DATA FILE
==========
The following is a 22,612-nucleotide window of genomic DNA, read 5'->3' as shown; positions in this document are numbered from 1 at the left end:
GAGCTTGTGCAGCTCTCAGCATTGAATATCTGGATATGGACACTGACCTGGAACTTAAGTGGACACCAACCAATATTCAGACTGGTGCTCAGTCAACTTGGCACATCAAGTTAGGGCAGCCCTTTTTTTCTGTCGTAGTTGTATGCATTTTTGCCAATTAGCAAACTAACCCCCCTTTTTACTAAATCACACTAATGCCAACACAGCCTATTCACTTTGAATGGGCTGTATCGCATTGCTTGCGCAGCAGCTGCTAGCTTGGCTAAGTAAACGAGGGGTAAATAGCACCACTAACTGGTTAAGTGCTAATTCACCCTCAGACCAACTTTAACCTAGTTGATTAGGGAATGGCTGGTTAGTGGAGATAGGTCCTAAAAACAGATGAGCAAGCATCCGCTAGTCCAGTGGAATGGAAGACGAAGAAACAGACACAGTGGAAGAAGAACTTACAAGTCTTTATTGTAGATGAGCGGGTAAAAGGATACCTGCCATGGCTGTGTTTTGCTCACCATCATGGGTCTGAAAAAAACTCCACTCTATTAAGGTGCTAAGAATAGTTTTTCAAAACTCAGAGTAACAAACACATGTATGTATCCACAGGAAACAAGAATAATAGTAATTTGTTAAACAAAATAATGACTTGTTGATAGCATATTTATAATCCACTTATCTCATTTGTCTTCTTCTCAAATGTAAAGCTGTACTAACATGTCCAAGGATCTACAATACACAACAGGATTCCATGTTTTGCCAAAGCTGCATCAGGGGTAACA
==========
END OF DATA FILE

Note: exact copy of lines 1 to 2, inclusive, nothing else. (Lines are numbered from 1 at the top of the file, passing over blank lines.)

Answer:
The following is a 22,612-nucleotide window of genomic DNA, read 5'->3' as shown; positions in this document are numbered from 1 at the left end:
GAGCTTGTGCAGCTCTCAGCATTGAATATCTGGATATGGACACTGACCTGGAACTTAAGTGGACACCAACCAATATTCAGACTGGTGCTCAGTCAACTTGGCACATCAAGTTAGGGCAGCCCTTTTTTTCTGTCGTAGTTGTATGCATTTTTGCCAATTAGCAAACTAACCCCCCTTTTTACTAAATCACACTAATGCCAACACAGCCTATTCACTTTGAATGGGCTGTATCGCATTGCTTGCGCAGCAGCTGCTAGCTTGGCTAAGTAAACGAGGGGTAAATAGCACCACTAACTGGTTAAGTGCTAATTCACCCTCAGACCAACTTTAACCTAGTTGATTAGGGAATGGCTGGTTAGTGGAGATAGGTCCTAAAAACAGATGAGCAAGCATCCGCTAGTCCAGTGGAATGGAAGACGAAGAAACAGACACAGTGGAAGAAGAACTTACAAGTCTTTATTGTAGATGAGCGGGTAAAAGGATACCTGCCATGGCTGTGTTTTGCTCACCATCATGGGTCTGAAAAAAACTCCACTCTATTAAGGTGCTAAGAATAGTTTTTCAAAACTCAGAGTAACAAACACATGTATGTATCCACAGGAAACAAGAATAATAGTAATTTGTTAAACAAAATAATGACTTGTTGATAGCATATTTATAATCCACTTATCTCATTTGTCTTCTTCTCAAATGTAAAGCTGTACTAACATGTCCAAGGATCTACAATACACAACAGGATTCCATGTTTTGCCAAAGCTGCATCAGGGGTAACA